It should be emphasized that the above-described embodiments are merely possible examples of implementations, merely set forth for a clear understanding of the principles of this disclosure. Many variations and modifications may be made to the above-described embodiment(s) without departing substantially from the spirit and principles of the disclosure. All such modifications and variations are intended to be included herein within the scope of this disclosure.
One should also note that conditional language, such as, among others, “can,” “could,” “might,” or “may,” unless specifically stated otherwise, or otherwise understood within the context as used, is generally intended to convey that certain embodiments include, while other embodiments do not include, certain features, elements and/or steps. Thus, such conditional language is not generally intended to imply that features, elements and/or steps are in any way required for one or more particular embodiments or that one or more particular embodiments necessarily include logic for deciding, with or without user input or prompting, whether these features, elements and/or steps are included or are to be performed in any particular embodiment.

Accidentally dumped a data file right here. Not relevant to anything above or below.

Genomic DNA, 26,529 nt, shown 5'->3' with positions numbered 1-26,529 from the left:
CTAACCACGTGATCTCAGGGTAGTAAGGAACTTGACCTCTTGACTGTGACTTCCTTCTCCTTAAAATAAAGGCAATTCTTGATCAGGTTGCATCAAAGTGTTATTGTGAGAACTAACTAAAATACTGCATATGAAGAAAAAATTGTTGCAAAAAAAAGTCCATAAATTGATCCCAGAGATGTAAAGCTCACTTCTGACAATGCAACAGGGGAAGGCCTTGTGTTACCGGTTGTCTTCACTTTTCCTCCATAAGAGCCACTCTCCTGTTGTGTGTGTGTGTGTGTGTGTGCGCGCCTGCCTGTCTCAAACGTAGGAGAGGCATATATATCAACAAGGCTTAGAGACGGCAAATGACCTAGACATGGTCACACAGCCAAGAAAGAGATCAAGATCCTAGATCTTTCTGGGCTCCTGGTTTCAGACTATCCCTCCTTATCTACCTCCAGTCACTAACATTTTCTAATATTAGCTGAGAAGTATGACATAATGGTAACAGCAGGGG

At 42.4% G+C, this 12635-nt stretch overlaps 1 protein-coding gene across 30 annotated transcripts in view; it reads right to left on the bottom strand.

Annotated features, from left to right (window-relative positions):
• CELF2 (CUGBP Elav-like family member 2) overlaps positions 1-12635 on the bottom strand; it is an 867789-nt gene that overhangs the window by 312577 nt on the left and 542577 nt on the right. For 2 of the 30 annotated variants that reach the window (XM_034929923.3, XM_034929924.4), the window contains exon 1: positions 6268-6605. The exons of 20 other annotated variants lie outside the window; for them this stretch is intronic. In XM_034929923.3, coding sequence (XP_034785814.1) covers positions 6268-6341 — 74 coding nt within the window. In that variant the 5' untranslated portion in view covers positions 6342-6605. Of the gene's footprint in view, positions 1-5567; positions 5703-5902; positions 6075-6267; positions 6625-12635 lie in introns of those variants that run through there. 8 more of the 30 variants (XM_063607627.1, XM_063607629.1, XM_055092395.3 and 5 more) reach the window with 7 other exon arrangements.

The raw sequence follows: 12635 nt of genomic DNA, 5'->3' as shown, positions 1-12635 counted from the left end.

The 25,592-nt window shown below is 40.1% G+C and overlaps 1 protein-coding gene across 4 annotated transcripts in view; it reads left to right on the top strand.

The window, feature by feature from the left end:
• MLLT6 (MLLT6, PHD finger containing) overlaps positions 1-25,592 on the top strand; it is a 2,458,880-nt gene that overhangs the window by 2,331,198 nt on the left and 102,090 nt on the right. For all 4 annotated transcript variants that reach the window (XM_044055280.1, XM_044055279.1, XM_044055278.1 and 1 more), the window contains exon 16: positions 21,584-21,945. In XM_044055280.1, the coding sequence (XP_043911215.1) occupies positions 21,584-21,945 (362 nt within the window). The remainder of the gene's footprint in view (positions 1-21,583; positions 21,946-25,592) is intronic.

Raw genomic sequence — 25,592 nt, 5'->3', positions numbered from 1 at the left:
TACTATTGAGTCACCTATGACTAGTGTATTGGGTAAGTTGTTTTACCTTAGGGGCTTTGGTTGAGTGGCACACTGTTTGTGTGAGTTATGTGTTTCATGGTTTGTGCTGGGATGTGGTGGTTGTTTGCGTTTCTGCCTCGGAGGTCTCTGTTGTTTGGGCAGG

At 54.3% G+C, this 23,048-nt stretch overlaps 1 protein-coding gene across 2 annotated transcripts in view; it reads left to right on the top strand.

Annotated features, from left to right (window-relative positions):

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|U.S. Classification||375/228, 702/117|
|Cooperative Classification||H04N17/004, H04N17/04|
|European Classification||H04N17/04, H04N17/00N|
|Aug 28, 2006||AS||Assignment|
Owner name: SCIENTIFIC-ATLANTA, INC., GEORGIA
Free format text: ASSIGNMENT OF ASSIGNORS INTEREST;ASSIGNORS:MONTREUIL, LEO;WILLIAMS, WAYNE B.;RUSS, SAMUEL H.;AND OTHERS;REEL/FRAME:018183/0854;SIGNING DATES FROM 20060725 TO 20060803
Owner name: SCIENTIFIC-ATLANTA, INC., GEORGIA
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|Jul 27, 2009||AS||Assignment|